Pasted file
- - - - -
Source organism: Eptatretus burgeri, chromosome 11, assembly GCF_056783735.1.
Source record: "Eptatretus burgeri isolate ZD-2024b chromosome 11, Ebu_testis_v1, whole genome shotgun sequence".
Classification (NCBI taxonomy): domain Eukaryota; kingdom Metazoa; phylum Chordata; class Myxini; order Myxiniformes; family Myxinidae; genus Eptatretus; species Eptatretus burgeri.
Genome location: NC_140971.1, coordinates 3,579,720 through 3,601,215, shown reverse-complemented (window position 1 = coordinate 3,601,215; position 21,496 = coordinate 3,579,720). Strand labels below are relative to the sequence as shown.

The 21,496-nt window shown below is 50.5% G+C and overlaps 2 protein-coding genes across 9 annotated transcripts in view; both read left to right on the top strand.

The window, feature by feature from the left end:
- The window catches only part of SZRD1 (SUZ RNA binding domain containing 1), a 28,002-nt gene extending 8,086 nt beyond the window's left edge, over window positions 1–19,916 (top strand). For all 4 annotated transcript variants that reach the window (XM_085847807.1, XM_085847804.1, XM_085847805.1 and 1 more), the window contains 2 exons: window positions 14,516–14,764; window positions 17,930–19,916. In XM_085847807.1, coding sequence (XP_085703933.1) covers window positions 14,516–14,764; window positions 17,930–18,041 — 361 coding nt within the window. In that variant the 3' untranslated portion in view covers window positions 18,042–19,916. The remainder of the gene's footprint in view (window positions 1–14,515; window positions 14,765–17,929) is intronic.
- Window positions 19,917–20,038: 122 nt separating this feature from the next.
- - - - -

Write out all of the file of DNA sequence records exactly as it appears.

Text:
Source organism: Eptatretus burgeri, chromosome 11, assembly GCF_056783735.1.
Source record: "Eptatretus burgeri isolate ZD-2024b chromosome 11, Ebu_testis_v1, whole genome shotgun sequence".
Classification (NCBI taxonomy): domain Eukaryota; kingdom Metazoa; phylum Chordata; class Myxini; order Myxiniformes; family Myxinidae; genus Eptatretus; species Eptatretus burgeri.
Genome location: NC_140971.1, coordinates 3,579,720 through 3,601,215, shown reverse-complemented (window position 1 = coordinate 3,601,215; position 21,496 = coordinate 3,579,720). Strand labels below are relative to the sequence as shown.

The 21,496-nt window shown below is 50.5% G+C and overlaps 2 protein-coding genes across 9 annotated transcripts in view; both read left to right on the top strand.

The window, feature by feature from the left end:
- The window catches only part of SZRD1 (SUZ RNA binding domain containing 1), a 28,002-nt gene extending 8,086 nt beyond the window's left edge, over window positions 1–19,916 (top strand). For all 4 annotated transcript variants that reach the window (XM_085847807.1, XM_085847804.1, XM_085847805.1 and 1 more), the window contains 2 exons: window positions 14,516–14,764; window positions 17,930–19,916. In XM_085847807.1, coding sequence (XP_085703933.1) covers window positions 14,516–14,764; window positions 17,930–18,041 — 361 coding nt within the window. In that variant the 3' untranslated portion in view covers window positions 18,042–19,916. The remainder of the gene's footprint in view (window positions 1–14,515; window positions 14,765–17,929) is intronic.
- Window positions 19,917–20,038: 122 nt separating this feature from the next.